On Wednesday I attended my first sub-branch event as new Chair of CILIP South East Branch - a CILIP in Sussex event, Marketing your Skills. Suzanne Wheatley, from Sue Hill Recruitment gave an informal, but highly useful presentation, covering how to market your skills both internally and externally (e.g. how to set out a cv), as well as tips on interviews. Attendees offered their own experiences along the way, and had the chance to chat and network (all part of marketing yourself!) over drinks and sandwiches after the event. What was especially nice for me was to see some of my current MA Information Studies students there, as well as catching up with former students who are now moving up through the library profession across the South East.
Suzanne’s comments on the evening can be found on the Sue Hill blog. Photos from the event can be found on the South East Branch flickr pages. I am looking forward to attending more events during the coming year – for details of all the activities planned for the SE region, visit our website, and follow the Events link.
December 19, 2008
I have just been elected as Chair of CILIP South East branch, replacing my colleague Margaret Wallis, who has held the post for the last five years. Another University of Brighton, Audrey Marshall, is also on the South East branch Committee. I met some of my fellow committee members earlier this week to plan the agenda for our February meeting, and I am looking forward to working with them and other colleagues from the region over the coming year.
January 10, 2008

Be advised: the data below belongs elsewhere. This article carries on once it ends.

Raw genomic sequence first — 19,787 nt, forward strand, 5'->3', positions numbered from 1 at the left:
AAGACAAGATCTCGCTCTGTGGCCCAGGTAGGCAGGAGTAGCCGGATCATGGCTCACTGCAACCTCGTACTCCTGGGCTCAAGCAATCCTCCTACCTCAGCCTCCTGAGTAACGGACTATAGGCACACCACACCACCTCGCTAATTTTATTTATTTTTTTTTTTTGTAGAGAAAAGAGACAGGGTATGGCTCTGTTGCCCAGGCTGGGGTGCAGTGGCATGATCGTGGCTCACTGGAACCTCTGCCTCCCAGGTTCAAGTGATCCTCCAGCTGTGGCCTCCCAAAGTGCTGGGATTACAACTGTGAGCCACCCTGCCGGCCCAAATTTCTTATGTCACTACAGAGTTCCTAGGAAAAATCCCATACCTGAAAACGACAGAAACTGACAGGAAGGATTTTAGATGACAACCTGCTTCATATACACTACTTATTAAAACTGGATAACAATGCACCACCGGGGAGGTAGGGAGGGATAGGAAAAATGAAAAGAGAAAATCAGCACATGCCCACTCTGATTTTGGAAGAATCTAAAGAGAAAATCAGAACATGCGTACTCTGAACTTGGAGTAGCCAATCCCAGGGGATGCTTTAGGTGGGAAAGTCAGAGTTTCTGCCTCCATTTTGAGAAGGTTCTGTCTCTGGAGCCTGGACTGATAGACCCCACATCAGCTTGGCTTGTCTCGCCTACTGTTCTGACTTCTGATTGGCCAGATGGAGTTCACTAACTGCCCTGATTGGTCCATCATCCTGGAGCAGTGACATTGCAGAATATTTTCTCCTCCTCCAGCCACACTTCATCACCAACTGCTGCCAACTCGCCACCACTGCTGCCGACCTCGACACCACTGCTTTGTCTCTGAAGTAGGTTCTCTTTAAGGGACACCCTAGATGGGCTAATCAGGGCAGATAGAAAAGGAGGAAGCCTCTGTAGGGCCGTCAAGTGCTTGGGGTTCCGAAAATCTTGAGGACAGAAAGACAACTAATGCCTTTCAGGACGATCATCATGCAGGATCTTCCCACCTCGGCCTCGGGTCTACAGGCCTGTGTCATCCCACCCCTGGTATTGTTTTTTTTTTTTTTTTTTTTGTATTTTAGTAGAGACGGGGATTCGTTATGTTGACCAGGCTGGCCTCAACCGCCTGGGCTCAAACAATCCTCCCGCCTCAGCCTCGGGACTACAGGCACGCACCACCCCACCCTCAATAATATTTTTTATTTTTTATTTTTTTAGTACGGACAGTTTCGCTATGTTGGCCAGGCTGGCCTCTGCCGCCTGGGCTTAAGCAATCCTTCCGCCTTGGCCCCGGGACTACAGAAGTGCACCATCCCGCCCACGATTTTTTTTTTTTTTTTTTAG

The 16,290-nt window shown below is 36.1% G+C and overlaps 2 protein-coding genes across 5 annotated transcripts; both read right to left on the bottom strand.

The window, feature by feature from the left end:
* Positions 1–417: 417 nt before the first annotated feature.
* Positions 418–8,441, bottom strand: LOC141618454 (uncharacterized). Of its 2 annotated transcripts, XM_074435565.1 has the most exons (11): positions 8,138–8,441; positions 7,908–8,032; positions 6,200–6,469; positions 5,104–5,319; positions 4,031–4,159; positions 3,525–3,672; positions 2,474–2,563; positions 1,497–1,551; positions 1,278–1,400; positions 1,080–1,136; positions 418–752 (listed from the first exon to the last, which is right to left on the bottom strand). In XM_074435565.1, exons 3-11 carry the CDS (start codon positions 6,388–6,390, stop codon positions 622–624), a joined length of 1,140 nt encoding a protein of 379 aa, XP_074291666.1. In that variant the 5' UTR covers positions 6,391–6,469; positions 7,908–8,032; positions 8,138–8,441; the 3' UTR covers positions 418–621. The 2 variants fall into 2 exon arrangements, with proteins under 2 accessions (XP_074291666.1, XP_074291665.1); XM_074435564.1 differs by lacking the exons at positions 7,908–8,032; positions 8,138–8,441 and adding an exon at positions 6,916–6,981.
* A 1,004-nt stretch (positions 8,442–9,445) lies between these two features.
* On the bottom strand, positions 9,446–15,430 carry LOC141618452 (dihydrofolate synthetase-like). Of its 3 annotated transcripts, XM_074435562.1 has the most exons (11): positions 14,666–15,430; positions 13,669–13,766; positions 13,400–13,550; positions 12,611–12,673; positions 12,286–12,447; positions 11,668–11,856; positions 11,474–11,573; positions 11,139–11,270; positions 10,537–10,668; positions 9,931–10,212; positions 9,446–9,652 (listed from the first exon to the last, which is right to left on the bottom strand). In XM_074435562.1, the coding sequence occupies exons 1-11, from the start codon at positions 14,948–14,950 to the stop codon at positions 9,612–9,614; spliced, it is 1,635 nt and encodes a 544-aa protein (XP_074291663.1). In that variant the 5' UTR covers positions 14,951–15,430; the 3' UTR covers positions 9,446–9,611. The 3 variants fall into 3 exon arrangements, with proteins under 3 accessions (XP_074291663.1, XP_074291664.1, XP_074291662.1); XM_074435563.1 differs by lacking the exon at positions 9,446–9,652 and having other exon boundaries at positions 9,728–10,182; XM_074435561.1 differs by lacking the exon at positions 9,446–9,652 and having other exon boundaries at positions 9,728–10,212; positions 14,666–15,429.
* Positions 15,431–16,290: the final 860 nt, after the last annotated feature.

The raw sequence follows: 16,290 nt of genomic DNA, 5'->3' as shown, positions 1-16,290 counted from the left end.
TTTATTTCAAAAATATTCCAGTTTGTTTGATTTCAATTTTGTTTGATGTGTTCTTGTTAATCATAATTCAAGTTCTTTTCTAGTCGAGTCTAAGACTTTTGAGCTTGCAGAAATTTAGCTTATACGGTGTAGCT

From the beginning of 2008, it’s all change at CILIP and a lot of change with my own involvement with CILIP. There is a new CILIP Council, as part of the new governannce structure, and the changes recommended by the New Business Model Working Group will start to bite. As a member of the New Business Model Working Group, I have been involved over the last 18 months in some heated discussions about the future of CILIP and been party to some difficult decisions. It was hard work, but if it means that CILIP’s future is secure for a number of years yet, then extremely worthwhile. I have also been South East Branch Councillor since 2003, which meant representing the SE Branch interests on Council. But, no longer. The new Council is leaner and fitter – 12 trustees, elected nationally, and the hope is that this new streamlined Council will be more flexible and responsive to the world in which we now operate. You can see who was elected on to Council on the CILIP website. Policy, meanwhile, will be debated and decided by means of a Policy Forum, consisting of representatives of Branches and Special Interest Groups. The hope with the Policy Forum is that it will not duplicate the old Council but will use innovative techniques to involve representatives from the grass-roots organisation in order to make meaningful decisions about pertinent policy issues. I’m still very much active in the SE Branch and its Sussex sub-branch, the voice of CILIP locally. I plan to be involved in the Policy Forum and to continue to get students and former students involved in CILIP in Sussex and the South East.